An inexpensive solution for increasing draft beer profits – use this information to evaluate the operations of your draft beer dispensing system. A long draw remote draft beer system should meet or exceed the requirements described below. If the systems fails to meet these standards, your draft beer profitability and quality of beer served may be at risk. Contact your Micro Matic representative to learn more.
Cold beer sells and dispenses better, set the beer storage cooler temperature between 34 and 38˚ F. Confirm the glycol cooling unit’s bath is maintaining a temperature of 29˚ to 32˚ F and no ice is present in the bath. Verify the pump is operating and circulating the coolant mixture. This is indicated by the beer faucets feeling cold to the touch before beer is poured through them.
The trunkline (tubing bundle) that transports and maintains the beer temperature from the cooler to the dispense point should be insulated and free from tears or rips in the insulation. This protects the beer tubing and assures the beer in the trunkline stays cold.
A secondary regulator should be in place for each brand of beer on tap. This regulator is used to set the proper gas pressure to propel the beer through the system, and to maintain the brewery specified carbonation of each brand of beer on tap.
A gas blender, providing a blend of CO2 and nitrogen gasses, should be used on all long draw beer systems (>15 feet of tubing between the keg and faucet). The blended gas is used to keep the beer properly carbonated, reducing foam and waste, at the higher gas pressures required to push the beer through the longer system. A gas blender should also be used with Guinness and other nitrogenous beers that require unique gas blends and pressures as specified by the Brewers Association.
Clean a beer system every two weeks (minimum) with the proper process, chemicals, and equipment. Recirculation cleaning utilizing a 3% caustic cleaning solution for at least 10 minutes is brewery recommended.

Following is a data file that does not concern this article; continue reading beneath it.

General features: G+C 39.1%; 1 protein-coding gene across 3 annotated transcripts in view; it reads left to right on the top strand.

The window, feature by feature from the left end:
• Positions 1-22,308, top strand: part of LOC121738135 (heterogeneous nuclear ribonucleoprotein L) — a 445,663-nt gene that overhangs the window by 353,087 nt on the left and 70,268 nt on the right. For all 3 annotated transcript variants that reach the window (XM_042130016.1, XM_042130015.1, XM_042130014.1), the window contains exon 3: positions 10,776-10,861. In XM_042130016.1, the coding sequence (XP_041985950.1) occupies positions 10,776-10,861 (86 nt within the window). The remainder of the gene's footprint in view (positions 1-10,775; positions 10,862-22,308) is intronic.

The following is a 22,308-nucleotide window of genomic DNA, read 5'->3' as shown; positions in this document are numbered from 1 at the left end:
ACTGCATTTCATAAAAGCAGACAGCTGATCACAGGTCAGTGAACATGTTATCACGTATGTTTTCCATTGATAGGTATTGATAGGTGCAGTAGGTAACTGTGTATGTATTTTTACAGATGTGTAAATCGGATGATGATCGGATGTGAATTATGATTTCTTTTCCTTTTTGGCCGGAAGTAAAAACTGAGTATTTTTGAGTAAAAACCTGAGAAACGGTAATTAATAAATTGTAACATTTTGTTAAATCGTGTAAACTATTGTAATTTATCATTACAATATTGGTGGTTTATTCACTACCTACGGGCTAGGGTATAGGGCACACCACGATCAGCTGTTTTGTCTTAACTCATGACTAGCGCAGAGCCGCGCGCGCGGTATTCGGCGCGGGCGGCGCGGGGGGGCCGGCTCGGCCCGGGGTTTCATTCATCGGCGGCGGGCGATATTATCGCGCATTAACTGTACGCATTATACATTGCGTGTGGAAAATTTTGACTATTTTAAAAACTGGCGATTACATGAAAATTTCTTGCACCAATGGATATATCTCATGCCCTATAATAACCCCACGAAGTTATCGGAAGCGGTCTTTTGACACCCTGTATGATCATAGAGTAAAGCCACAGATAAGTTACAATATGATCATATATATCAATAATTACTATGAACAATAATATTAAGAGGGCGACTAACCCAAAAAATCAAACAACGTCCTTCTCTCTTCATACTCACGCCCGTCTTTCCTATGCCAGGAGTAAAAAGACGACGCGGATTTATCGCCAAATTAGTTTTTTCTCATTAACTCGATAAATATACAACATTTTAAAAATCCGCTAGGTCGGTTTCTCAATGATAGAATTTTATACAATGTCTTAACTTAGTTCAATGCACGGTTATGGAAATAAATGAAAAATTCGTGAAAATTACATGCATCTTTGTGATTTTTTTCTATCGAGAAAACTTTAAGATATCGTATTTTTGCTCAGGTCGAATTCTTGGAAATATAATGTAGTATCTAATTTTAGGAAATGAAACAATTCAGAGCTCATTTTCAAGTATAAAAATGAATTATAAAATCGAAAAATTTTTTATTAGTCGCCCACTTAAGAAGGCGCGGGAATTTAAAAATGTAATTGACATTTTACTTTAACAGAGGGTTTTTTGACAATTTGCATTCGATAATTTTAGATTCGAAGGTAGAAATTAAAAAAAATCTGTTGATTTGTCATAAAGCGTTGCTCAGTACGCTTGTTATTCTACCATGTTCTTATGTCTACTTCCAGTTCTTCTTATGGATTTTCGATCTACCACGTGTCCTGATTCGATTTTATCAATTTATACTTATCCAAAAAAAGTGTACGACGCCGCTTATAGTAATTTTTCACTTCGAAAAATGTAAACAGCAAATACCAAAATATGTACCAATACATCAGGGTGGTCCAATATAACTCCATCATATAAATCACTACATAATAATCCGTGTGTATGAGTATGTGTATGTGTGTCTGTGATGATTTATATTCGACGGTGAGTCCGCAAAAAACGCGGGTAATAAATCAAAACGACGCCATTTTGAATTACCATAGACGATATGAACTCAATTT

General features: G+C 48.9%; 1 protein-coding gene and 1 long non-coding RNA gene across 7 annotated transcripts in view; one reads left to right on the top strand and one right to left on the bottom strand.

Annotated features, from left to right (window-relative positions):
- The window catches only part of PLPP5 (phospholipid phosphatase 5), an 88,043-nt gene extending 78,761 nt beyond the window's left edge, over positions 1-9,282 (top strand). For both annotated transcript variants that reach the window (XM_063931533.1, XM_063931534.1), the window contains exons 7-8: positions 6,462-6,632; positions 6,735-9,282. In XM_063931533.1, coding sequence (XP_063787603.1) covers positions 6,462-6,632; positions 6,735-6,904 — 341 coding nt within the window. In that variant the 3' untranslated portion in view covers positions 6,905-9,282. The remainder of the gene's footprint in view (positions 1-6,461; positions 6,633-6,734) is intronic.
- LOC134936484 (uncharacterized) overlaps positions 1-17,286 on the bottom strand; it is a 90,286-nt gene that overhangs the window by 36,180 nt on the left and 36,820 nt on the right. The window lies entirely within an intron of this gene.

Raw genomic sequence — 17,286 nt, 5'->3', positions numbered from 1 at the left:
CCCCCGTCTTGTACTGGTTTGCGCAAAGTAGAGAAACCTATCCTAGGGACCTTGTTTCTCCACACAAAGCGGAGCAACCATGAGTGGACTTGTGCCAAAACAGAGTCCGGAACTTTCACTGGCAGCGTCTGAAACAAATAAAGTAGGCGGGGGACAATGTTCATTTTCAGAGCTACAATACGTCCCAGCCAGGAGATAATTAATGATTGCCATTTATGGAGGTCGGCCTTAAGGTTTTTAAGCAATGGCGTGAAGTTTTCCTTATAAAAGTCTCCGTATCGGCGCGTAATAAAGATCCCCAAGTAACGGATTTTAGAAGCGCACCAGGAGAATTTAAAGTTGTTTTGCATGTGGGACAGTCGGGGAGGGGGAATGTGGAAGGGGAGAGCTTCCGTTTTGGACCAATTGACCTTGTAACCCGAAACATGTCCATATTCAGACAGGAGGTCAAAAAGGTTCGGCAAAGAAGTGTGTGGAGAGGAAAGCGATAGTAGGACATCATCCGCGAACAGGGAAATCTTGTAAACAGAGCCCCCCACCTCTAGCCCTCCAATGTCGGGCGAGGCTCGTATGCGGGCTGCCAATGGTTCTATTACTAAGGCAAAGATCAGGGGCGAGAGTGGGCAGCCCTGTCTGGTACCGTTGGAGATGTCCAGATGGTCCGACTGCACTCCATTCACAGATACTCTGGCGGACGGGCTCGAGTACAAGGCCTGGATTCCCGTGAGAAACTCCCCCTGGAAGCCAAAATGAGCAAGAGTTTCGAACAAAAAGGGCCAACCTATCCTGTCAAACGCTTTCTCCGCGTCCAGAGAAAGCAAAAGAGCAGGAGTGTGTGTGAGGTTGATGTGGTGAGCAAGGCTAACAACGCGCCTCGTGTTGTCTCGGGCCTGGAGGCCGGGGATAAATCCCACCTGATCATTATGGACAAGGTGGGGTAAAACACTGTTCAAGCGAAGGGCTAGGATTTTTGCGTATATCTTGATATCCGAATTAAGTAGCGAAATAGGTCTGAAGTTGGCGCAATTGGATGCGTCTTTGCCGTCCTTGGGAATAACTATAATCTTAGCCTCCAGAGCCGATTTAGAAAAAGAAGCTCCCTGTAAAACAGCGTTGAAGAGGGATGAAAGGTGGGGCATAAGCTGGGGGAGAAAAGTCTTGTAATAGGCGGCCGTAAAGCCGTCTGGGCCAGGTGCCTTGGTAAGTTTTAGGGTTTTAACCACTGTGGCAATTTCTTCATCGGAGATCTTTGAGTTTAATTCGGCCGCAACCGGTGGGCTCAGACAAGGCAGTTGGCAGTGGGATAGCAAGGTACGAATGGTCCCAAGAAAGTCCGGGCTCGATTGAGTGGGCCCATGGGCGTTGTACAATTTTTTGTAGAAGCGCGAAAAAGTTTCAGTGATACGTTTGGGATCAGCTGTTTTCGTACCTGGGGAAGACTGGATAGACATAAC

Clean, beer-friendly glasses are essential for a great glass of beer. Clean glasses enable beer to retain its foam (head) while it is being consumed. Glass washing utilizing a proper cleaner, equipment and process will present the best glass of beer to the customer and reap the best profits. Rinse the inside of a frosted glass prior to dispensing to remove any ice crystals. The ice crystals on the inside of the glass can cause excessive foaming and harbor off taste and odors.
Use stainless steel components for all beer contact points (faucet, coupler, and fittings). Brass fittings break down with time and cleaning cycles thus impacting the quality of the beer.
Use clear vinyl tubing as jumper lines (the tubing from the coupler to the wall bracket in the walk-in). This provides a sight glass into the system to detect any build up in the beer tubing which could lead to off tastes or unsightly elements in the beer.
Use a Pro-Max™ (Profit Maximizer) on each beer line to significantly reduce beer waste during keg changes. Use beer tubing that is brewery flavor qualified and approved. Brewery approved Barrier Tubing is manufactured to protect the beer’s flavor and freshness and should be used in all long draw system.
Each and every beer dispensed should be easy to pour, with little or no waste. Expect the profit from every keg to be consistent. Bartender and server education on pouring and serving a quality glass of draft beer must be mandatory.